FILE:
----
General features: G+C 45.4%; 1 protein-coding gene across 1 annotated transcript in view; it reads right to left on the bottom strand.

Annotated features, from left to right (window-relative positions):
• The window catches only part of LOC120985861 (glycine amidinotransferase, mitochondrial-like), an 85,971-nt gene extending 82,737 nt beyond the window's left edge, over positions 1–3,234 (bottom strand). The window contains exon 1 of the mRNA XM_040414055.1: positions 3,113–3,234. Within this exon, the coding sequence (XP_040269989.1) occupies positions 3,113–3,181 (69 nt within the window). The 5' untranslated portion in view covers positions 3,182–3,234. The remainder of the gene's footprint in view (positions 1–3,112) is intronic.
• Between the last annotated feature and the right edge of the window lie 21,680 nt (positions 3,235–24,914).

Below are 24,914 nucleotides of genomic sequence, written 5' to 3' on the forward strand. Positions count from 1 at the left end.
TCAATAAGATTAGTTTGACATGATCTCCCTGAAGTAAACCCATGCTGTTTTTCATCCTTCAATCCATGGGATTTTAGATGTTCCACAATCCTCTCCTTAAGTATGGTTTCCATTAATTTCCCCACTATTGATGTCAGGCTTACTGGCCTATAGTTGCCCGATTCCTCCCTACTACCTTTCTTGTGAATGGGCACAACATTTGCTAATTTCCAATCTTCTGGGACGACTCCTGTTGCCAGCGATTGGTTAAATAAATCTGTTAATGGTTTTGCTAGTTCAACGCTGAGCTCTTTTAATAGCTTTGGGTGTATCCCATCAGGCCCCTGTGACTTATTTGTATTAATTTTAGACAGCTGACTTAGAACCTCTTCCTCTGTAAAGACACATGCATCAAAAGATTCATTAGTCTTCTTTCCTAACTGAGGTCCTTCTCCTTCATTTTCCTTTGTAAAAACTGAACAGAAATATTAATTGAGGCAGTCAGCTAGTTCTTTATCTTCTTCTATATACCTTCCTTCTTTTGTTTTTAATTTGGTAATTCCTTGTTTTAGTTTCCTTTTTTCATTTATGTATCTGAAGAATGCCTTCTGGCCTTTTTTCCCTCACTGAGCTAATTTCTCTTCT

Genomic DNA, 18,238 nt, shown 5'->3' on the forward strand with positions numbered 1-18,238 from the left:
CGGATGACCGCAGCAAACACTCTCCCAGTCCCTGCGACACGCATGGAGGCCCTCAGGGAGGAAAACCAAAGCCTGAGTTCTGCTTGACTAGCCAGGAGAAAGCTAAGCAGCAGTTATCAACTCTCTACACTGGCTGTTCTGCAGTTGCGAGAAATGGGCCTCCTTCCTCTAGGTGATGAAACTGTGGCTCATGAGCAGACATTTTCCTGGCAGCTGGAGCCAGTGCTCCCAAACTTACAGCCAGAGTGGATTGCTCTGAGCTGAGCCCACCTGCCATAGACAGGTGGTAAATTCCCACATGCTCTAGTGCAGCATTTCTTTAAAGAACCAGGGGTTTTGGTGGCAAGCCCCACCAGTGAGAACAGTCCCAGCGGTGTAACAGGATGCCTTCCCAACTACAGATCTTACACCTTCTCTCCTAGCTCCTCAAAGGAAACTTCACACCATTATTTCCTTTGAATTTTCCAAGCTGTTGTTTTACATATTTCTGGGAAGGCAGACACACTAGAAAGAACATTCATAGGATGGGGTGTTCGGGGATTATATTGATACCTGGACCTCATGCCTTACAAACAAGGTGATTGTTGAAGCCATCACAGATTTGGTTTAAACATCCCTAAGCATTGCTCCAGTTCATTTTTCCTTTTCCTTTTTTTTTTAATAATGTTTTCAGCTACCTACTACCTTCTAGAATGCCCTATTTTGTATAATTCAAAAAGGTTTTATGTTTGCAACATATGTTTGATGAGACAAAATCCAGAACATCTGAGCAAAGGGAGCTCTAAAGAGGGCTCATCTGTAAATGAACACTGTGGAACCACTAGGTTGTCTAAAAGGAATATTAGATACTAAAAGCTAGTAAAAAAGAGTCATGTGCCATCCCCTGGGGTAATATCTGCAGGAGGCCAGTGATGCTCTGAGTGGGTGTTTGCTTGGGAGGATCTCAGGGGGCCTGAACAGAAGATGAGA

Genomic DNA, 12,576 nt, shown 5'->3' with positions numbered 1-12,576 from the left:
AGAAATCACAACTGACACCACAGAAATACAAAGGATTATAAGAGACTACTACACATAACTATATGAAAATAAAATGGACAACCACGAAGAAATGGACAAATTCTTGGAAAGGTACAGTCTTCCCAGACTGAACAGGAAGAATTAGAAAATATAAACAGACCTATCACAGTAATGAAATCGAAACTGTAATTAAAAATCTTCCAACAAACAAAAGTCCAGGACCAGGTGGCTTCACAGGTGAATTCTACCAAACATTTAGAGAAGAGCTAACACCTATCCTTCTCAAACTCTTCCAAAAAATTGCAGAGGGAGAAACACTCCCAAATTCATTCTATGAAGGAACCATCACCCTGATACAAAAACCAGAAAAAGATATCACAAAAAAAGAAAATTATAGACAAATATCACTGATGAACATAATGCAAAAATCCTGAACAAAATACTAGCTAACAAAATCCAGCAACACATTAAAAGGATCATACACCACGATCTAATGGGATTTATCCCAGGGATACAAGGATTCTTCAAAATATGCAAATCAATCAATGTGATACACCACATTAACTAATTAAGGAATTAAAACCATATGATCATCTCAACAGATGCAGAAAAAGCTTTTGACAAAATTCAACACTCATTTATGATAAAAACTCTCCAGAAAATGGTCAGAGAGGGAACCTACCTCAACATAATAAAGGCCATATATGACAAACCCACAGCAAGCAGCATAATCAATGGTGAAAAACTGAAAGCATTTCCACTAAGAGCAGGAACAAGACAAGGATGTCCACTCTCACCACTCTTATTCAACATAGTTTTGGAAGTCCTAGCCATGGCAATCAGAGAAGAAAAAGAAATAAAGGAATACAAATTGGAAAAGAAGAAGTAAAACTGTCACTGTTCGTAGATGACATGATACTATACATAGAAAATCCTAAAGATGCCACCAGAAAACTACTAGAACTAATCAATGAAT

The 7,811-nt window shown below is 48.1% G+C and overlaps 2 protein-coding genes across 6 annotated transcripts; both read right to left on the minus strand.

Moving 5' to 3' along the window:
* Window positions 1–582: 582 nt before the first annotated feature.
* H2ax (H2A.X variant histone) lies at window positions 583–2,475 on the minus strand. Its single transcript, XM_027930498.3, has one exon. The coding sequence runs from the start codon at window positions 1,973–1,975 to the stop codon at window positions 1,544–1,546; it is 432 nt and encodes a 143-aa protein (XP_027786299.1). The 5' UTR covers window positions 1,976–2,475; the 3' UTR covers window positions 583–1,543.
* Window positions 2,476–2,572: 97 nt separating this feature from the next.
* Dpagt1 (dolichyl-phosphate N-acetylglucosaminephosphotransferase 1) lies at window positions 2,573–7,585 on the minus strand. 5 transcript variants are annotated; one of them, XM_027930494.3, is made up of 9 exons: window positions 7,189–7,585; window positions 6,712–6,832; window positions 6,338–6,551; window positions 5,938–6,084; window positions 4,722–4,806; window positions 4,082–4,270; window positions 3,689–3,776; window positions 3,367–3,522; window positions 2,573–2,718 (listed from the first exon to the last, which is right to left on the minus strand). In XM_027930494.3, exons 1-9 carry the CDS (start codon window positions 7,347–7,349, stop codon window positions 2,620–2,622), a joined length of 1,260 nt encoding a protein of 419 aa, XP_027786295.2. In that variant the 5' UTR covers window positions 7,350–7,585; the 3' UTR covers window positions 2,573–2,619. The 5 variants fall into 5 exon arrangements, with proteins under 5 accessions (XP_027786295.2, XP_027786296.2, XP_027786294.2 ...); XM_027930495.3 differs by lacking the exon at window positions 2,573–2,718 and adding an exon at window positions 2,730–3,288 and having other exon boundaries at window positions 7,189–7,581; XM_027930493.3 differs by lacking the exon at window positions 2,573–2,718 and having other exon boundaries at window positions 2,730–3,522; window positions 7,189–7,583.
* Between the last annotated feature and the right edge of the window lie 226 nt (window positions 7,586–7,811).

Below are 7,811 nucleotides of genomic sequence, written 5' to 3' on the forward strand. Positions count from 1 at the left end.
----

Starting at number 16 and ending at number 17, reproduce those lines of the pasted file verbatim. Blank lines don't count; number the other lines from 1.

* Dpagt1 (dolichyl-phosphate N-acetylglucosaminephosphotransferase 1) lies at window positions 2,573–7,585 on the minus strand. 5 transcript variants are annotated; one of them, XM_027930494.3, is made up of 9 exons: window positions 7,189–7,585; window positions 6,712–6,832; window positions 6,338–6,551; window positions 5,938–6,084; window positions 4,722–4,806; window positions 4,082–4,270; window positions 3,689–3,776; window positions 3,367–3,522; window positions 2,573–2,718 (listed from the first exon to the last, which is right to left on the minus strand). In XM_027930494.3, exons 1-9 carry the CDS (start codon window positions 7,347–7,349, stop codon window positions 2,620–2,622), a joined length of 1,260 nt encoding a protein of 419 aa, XP_027786295.2. In that variant the 5' UTR covers window positions 7,350–7,585; the 3' UTR covers window positions 2,573–2,619. The 5 variants fall into 5 exon arrangements, with proteins under 5 accessions (XP_027786295.2, XP_027786296.2, XP_027786294.2 ...); XM_027930495.3 differs by lacking the exon at window positions 2,573–2,718 and adding an exon at window positions 2,730–3,288 and having other exon boundaries at window positions 7,189–7,581; XM_027930493.3 differs by lacking the exon at window positions 2,573–2,718 and having other exon boundaries at window positions 2,730–3,522; window positions 7,189–7,583.
* Between the last annotated feature and the right edge of the window lie 226 nt (window positions 7,586–7,811).